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Missouri newspaper hammers Hawley and Blunt: 'Embarrassment to the state'

The St. Louis Post-Dispatch blasted GOP Missouri Sens. Roy BluntRoy Dean BluntThe Hill's Morning Report - Presented by Tax March - CDC in limbo on J&J vax verdict; Rep. Brady retiring Senate GOP to face off over earmarks next week Greitens Senate bid creates headache for GOP MORE and Josh HawleyJoshua (Josh) David HawleyHillicon Valley: Biden administration sanctions Russia for SolarWinds hack, election interference The Hill's Morning Report - Presented by Tax March - CDC in limbo on J&J vax verdict; Rep. Brady retiring Republican lawmakers reintroduce bill to ban TikTok on federal devices MORE Thursday over their handling of former President TrumpDonald TrumpBiden administration still seizing land near border despite plans to stop building wall: report Illinois House passes bill that would mandate Asian-American history lessons in schools Overnight Defense: Administration says 'low to moderate confidence' Russia behind Afghanistan troop bounties | 'Low to medium risk' of Russia invading Ukraine in next few weeks | Intelligence leaders face sharp questions during House worldwide threats he MORE’s impeachment trial, calling it an “embarrassment to the state.”

In an editorial, the Post-Dispatch lambasted the two for voting against allowing the trial to take place and Hawley specifically for what it said was his evasion of responsibility for challenging the results of the presidential election in key states.

Hawley was one of the lawmakers who followed through on Trump's call to challenge the certification of the Electoral College vote in states that he lost to now-President BidenJoe BidenBiden administration still seizing land near border despite plans to stop building wall: report Olympics, climate on the agenda for Biden meeting with Japanese PM Boehner on Afghanistan: 'It's time to pull out the troops' MORE, even after a mob of angry Trump supporters stormed the Capitol on Jan. 6 in an effort to stop the count.

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Trump's second impeachment trial accuses him of inciting the violence.

"Blunt had the gall to tell reporters that, until a 13-minute video of the Capitol attack was shown to senators on Tuesday, he had never taken so much time to watch what occurred on that 'truly a horrendous day,' " the Thursday editorial says.

The newspaper also ridiculed Hawley for what it says are "form-letter responses" he has sent to constituents asking him about impeachment, saying it has “diverted our attention from critical issues such as the crisis of suicide, rising health care and housing costs, and the lack of internet access in rural areas.”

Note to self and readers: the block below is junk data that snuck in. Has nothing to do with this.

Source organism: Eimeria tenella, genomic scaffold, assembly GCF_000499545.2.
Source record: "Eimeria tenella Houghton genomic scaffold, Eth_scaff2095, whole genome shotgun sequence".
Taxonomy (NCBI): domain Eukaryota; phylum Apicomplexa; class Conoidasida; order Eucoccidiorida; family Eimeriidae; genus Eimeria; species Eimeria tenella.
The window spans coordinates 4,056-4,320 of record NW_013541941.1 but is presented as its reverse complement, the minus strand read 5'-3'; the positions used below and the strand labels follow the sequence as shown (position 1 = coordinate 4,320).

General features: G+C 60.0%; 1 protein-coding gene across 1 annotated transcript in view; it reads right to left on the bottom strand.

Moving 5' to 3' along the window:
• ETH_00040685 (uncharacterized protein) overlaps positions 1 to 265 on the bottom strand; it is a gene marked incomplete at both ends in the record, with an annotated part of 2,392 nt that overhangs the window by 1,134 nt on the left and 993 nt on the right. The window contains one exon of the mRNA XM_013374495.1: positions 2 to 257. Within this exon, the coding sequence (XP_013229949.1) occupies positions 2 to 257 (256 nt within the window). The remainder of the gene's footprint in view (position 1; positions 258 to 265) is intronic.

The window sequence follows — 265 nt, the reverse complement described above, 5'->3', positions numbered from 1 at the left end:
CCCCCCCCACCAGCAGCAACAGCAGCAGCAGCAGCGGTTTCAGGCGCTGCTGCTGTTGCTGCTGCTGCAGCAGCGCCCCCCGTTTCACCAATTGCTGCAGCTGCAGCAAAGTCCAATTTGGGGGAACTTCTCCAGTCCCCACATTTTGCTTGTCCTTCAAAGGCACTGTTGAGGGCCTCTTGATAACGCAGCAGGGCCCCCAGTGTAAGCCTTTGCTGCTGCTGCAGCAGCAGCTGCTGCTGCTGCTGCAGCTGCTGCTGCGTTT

“It’s just a matter of time before Hawley starts asserting that when he fist-pumped the mob as it swarmed the Capitol on Jan. 6, he was actually fist-pumping his attention to suicide, housing costs and rural internet access,” the editorial states, referring to an image of Hawley making the gesture of solidarity to the assembled crowds as he entered the Capitol hours before the riot.

Hawley was the first senator to announce he would object to some states’ electoral results during the official count. Several more, including Sen. Ted CruzRafael (Ted) Edward CruzCruz no longer wearing mask in Capitol The Hill's Morning Report - Presented by Tax March - CDC in limbo on J&J vax verdict; Rep. Brady retiring Democrats brace for new 'defund the police' attacks MORE (R-Texas), announced they would join the objection shortly thereafter. A handful of senators who had originally said they would object reversed their decisions after the riots, including Sen. James LankfordJames Paul LankfordRubio and bipartisan group of senators push to make daylight saving time permanent Senate inches toward COVID-19 vote after marathon session Ron Johnson grinds Senate to halt, irritating many MORE (R-Okla.) and then-Sen. Kelly LoefflerKelly LoefflerNBA names Obama alum to be director for social justice initiatives Georgia's top election official looks to shake political drama Collins hits Warnock after All-Star Game pulled: 'Thanks for nothing' MORE (R-Ga.).

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Many of Hawley’s home-state newspapers have been sharply critical of his behavior since the Capitol breach.

In another editorial earlier this month, the Post-Dispatch urged both Blunt and Hawley to vote to convict Trump. Neither is expected to.

“There is no way to credibly argue that Trump protected and defended the Constitution when video evidence shows him directing a mob to storm the Capitol and interrupt constitutionally mandated proceedings to certify the Electoral College result,” the editorial board said.